I picked her up from school and let her choose where we went next. All of the options started with "p" and were nearby. Pinkberry? The park? Panera? She chose the last one and off we went to get a snack. By now, she's been so many times with me that she recognizes the logo, the earth tones, the awnings, the in-store ads, and probably the smell. She knows what's inside: cookies, muffins, bagels, salads. I know what's inside, too: time together.
We pay for our food, grab a highchair, and find a table. This location is crowded with $2 customers today. There's the handful of retirees who have been here since lunch, sipping coffee (and the free refills) and reading papers, telling stories, and taking things slowly. College students are strewn about, buckling down before finals week with heavy textbooks, $1,000 laptops, and a plastic cup that always has a soft drink in it. Headphones are in, eyes are on the paper until a chat pops up on the screen, and they'll be here until the cafeteria opens in a few hours.
And then there's us. A girl and her dad, ready to eat a muffin together.
For little hands, a muffin this size is a commitment. It's an event. It's not food; it's something to do for a half hour. She grabs and lifts, takes a bite and smiles, pleased with the taste and the texture and the fact that she just did that all by herself.
She then starts directing me, telling me where to put the fork and how to cut the muffin and to get her a cookie, too, and that she needs some water and look at what that woman has and what are those people eating and where is Mommy and look at all the crumbs and it's getting darker outside and she wants another bite and Daddy can't have any and look at the plate and move her cup and school was fun and we'll go home soon.
She does this a lot now, the little general. She orders and tells and says and states and declares and preaches and asks and demands and demands and demands. Trying to make happen something you want to make happen is hard when you're still learning the basic conventions of a spoken language. But despite her persistence and impatience and whines and begging, I listen and I do as I'm told. Because the truth is always scattered around me like college students at Panera:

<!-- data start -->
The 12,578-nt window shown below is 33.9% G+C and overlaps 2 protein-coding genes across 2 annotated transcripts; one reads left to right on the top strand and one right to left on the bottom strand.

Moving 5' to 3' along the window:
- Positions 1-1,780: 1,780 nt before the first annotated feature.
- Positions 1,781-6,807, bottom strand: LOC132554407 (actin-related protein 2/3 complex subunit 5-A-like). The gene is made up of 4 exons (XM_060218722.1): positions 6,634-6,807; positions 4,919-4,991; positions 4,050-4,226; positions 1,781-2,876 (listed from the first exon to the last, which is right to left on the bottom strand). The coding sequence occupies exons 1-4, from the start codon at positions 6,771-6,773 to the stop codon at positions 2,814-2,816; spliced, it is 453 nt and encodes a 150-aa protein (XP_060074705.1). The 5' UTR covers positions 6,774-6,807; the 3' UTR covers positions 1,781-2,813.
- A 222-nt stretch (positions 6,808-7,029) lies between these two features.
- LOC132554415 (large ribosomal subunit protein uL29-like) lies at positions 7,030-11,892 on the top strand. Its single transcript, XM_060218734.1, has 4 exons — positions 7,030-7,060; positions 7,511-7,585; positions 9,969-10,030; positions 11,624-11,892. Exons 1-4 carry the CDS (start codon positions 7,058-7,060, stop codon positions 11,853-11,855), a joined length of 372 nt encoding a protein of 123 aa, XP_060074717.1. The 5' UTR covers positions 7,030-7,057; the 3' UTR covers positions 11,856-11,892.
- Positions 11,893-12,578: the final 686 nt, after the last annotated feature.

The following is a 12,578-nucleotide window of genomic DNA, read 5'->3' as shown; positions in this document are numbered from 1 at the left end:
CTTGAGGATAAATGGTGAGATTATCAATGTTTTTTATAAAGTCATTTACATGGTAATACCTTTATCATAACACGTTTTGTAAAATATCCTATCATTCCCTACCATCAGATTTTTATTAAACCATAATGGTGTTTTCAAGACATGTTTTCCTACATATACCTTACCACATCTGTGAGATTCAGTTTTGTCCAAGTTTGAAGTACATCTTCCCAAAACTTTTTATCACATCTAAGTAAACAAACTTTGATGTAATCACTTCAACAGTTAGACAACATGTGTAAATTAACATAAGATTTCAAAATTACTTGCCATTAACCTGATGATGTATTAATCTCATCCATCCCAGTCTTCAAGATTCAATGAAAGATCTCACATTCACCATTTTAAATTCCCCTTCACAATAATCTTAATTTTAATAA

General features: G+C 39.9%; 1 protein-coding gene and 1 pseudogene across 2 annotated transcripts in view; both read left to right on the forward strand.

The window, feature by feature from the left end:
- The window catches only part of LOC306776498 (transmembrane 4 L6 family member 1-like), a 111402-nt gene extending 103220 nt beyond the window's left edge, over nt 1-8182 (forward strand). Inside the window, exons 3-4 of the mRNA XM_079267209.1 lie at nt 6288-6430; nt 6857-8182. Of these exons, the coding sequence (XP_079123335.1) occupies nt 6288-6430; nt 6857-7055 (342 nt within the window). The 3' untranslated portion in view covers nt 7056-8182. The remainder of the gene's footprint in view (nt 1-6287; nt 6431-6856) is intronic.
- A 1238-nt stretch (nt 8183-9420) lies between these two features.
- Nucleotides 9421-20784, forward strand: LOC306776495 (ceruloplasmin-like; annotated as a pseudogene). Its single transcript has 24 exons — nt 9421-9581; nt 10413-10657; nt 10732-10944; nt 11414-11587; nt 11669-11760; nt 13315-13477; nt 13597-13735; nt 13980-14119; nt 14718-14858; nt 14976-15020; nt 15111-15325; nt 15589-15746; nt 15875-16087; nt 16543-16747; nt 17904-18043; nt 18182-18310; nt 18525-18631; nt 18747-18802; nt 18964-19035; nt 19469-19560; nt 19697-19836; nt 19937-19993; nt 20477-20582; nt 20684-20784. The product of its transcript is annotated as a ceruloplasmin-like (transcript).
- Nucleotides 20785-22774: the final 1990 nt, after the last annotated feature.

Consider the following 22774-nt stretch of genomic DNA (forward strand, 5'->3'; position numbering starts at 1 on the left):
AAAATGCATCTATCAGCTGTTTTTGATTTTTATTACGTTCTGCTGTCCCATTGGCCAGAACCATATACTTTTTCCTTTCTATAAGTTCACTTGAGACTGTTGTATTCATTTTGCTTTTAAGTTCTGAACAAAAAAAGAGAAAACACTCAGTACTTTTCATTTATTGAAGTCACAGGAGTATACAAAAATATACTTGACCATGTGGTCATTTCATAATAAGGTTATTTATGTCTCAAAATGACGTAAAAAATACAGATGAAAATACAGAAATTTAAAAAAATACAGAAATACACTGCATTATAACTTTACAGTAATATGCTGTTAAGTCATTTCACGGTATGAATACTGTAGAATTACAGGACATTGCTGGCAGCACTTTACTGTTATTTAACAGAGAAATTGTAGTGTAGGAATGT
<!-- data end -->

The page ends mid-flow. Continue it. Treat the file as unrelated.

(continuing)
In a decade or so, I'll need to beg her to go anywhere with me.
And so I take the muffin days now, complete with crumbs and commands, and store them up. I am stocking a pantry of memories that I can draw from moving forward in order to eat well on those days when I embarrass her and those days when she just doesn't feel herself and those days when she wants to be alone and those days when she doesn't like me. I will sit in a chair on those days and remember how my daughter used to eat muffins with two hands and smile and notice everything.
I will use those muffin memories to get me through that decade until she is sitting at some Panera near her campus, trying not to stare and remember as another dad does what his muffin-eating daughter tells him to do.
And then I'll still be there a decade later, perhaps when she and I together eat muffins with her child.
We need the muffins because they're so much more than food. Vacations are more than a trip. The park is more than a playground. And life is better than we realize, caught in that moment between muffin and memory.